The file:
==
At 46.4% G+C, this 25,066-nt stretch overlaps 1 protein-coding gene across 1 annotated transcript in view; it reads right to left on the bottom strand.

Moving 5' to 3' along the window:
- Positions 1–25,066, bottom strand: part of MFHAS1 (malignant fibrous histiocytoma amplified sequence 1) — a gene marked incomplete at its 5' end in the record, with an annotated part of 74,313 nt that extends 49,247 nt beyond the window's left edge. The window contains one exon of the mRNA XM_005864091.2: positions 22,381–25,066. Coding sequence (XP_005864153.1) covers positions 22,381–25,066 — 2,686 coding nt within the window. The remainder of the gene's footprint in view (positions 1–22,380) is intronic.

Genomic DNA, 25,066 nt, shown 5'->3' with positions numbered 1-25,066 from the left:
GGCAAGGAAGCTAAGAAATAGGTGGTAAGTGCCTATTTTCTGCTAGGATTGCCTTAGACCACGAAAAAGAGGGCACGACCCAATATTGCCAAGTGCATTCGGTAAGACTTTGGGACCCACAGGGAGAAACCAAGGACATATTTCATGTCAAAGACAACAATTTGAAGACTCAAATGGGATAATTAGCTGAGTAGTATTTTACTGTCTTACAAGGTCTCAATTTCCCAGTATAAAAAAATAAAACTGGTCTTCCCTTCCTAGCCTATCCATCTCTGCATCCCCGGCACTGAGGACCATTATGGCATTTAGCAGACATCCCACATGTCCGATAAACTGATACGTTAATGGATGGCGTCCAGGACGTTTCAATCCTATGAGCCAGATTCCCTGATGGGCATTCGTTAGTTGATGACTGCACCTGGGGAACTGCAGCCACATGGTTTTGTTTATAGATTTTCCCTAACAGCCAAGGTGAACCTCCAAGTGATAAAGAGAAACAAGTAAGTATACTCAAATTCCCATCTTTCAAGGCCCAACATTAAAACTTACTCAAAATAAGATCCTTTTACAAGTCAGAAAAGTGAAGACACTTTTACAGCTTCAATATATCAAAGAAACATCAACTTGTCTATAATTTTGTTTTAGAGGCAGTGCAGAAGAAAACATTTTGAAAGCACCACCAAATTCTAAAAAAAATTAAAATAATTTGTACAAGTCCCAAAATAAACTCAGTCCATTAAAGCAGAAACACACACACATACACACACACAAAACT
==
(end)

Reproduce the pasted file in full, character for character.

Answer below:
At 46.4% G+C, this 25,066-nt stretch overlaps 1 protein-coding gene across 1 annotated transcript in view; it reads right to left on the bottom strand.

Moving 5' to 3' along the window:
- Positions 1–25,066, bottom strand: part of MFHAS1 (malignant fibrous histiocytoma amplified sequence 1) — a gene marked incomplete at its 5' end in the record, with an annotated part of 74,313 nt that extends 49,247 nt beyond the window's left edge. The window contains one exon of the mRNA XM_005864091.2: positions 22,381–25,066. Coding sequence (XP_005864153.1) covers positions 22,381–25,066 — 2,686 coding nt within the window. The remainder of the gene's footprint in view (positions 1–22,380) is intronic.

Genomic DNA, 25,066 nt, shown 5'->3' with positions numbered 1-25,066 from the left:
GGCAAGGAAGCTAAGAAATAGGTGGTAAGTGCCTATTTTCTGCTAGGATTGCCTTAGACCACGAAAAAGAGGGCACGACCCAATATTGCCAAGTGCATTCGGTAAGACTTTGGGACCCACAGGGAGAAACCAAGGACATATTTCATGTCAAAGACAACAATTTGAAGACTCAAATGGGATAATTAGCTGAGTAGTATTTTACTGTCTTACAAGGTCTCAATTTCCCAGTATAAAAAAATAAAACTGGTCTTCCCTTCCTAGCCTATCCATCTCTGCATCCCCGGCACTGAGGACCATTATGGCATTTAGCAGACATCCCACATGTCCGATAAACTGATACGTTAATGGATGGCGTCCAGGACGTTTCAATCCTATGAGCCAGATTCCCTGATGGGCATTCGTTAGTTGATGACTGCACCTGGGGAACTGCAGCCACATGGTTTTGTTTATAGATTTTCCCTAACAGCCAAGGTGAACCTCCAAGTGATAAAGAGAAACAAGTAAGTATACTCAAATTCCCATCTTTCAAGGCCCAACATTAAAACTTACTCAAAATAAGATCCTTTTACAAGTCAGAAAAGTGAAGACACTTTTACAGCTTCAATATATCAAAGAAACATCAACTTGTCTATAATTTTGTTTTAGAGGCAGTGCAGAAGAAAACATTTTGAAAGCACCACCAAATTCTAAAAAAAATTAAAATAATTTGTACAAGTCCCAAAATAAACTCAGTCCATTAAAGCAGAAACACACACACATACACACACACAAAACT